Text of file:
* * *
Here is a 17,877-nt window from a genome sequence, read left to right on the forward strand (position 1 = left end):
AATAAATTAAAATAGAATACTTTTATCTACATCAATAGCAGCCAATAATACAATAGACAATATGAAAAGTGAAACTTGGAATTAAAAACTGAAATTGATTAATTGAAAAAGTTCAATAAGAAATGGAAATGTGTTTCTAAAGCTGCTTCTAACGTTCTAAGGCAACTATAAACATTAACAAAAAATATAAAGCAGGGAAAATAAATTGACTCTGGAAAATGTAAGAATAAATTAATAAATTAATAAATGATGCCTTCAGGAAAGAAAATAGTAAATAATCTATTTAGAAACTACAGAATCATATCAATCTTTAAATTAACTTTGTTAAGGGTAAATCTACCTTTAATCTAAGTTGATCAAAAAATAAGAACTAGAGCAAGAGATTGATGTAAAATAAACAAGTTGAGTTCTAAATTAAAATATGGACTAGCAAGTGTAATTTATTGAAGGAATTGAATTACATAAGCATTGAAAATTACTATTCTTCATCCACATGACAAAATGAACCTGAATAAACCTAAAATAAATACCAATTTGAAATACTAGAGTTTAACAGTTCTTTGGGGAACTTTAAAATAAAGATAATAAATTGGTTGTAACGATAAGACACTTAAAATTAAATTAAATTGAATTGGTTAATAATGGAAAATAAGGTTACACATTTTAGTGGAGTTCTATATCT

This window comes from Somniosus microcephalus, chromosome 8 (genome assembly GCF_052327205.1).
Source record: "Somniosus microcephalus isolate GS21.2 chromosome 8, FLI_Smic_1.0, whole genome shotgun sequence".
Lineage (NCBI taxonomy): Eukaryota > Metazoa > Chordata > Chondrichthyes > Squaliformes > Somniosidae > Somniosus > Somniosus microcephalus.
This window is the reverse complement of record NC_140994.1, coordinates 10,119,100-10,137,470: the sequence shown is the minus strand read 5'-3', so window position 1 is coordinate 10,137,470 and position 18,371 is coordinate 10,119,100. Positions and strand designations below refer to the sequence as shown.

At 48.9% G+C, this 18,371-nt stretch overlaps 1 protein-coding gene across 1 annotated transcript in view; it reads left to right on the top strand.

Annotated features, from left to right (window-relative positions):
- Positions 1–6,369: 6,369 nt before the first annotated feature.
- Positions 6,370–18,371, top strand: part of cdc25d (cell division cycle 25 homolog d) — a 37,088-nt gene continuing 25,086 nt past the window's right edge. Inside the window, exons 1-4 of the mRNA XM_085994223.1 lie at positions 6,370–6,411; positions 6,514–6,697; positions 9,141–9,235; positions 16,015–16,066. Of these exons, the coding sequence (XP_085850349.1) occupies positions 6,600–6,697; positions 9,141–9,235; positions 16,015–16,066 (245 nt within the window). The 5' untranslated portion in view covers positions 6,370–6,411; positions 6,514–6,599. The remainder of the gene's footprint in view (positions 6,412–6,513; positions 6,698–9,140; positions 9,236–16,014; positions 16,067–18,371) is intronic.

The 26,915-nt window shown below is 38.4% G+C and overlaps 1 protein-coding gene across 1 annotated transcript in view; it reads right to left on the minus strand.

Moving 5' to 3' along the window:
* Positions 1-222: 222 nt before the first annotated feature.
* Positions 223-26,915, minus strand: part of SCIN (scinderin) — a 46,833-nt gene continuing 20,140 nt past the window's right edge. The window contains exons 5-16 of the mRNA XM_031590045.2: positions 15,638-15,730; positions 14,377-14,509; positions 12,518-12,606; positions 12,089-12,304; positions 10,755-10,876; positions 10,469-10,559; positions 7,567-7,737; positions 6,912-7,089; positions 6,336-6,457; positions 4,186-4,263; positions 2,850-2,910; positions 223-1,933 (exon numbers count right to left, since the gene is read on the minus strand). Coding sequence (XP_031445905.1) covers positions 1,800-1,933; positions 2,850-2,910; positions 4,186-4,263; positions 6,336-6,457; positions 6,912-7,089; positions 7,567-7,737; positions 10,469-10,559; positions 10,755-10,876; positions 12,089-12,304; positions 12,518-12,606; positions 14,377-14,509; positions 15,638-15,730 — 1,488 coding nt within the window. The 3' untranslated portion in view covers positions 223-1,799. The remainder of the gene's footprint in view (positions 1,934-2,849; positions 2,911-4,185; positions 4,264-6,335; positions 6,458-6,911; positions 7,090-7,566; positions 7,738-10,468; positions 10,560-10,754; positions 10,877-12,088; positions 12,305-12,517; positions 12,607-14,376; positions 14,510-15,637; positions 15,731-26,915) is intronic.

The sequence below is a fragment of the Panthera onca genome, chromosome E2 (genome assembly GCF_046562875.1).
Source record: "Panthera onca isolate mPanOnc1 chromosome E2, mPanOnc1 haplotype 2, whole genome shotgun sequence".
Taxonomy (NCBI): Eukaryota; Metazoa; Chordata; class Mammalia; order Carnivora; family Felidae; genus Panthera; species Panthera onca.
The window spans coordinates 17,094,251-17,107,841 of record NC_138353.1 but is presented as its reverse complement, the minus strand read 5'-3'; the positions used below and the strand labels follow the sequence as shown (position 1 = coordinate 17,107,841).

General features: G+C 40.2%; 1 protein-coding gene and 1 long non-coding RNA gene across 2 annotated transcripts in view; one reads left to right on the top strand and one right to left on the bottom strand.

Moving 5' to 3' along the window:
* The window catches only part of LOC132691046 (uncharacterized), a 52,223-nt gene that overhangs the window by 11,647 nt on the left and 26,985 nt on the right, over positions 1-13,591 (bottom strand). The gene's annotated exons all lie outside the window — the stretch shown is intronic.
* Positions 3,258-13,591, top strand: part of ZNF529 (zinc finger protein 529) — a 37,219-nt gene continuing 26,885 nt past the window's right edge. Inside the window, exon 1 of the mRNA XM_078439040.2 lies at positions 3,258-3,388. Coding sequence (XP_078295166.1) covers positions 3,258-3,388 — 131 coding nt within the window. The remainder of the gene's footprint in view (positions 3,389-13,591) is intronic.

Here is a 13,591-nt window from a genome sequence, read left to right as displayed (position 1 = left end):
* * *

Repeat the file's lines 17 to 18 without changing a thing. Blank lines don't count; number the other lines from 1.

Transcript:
Taxonomy (NCBI): Eukaryota; Metazoa; Chordata; class Mammalia; order Carnivora; family Felidae; genus Panthera; species Panthera onca.
The window spans coordinates 17,094,251-17,107,841 of record NC_138353.1 but is presented as its reverse complement, the minus strand read 5'-3'; the positions used below and the strand labels follow the sequence as shown (position 1 = coordinate 17,107,841).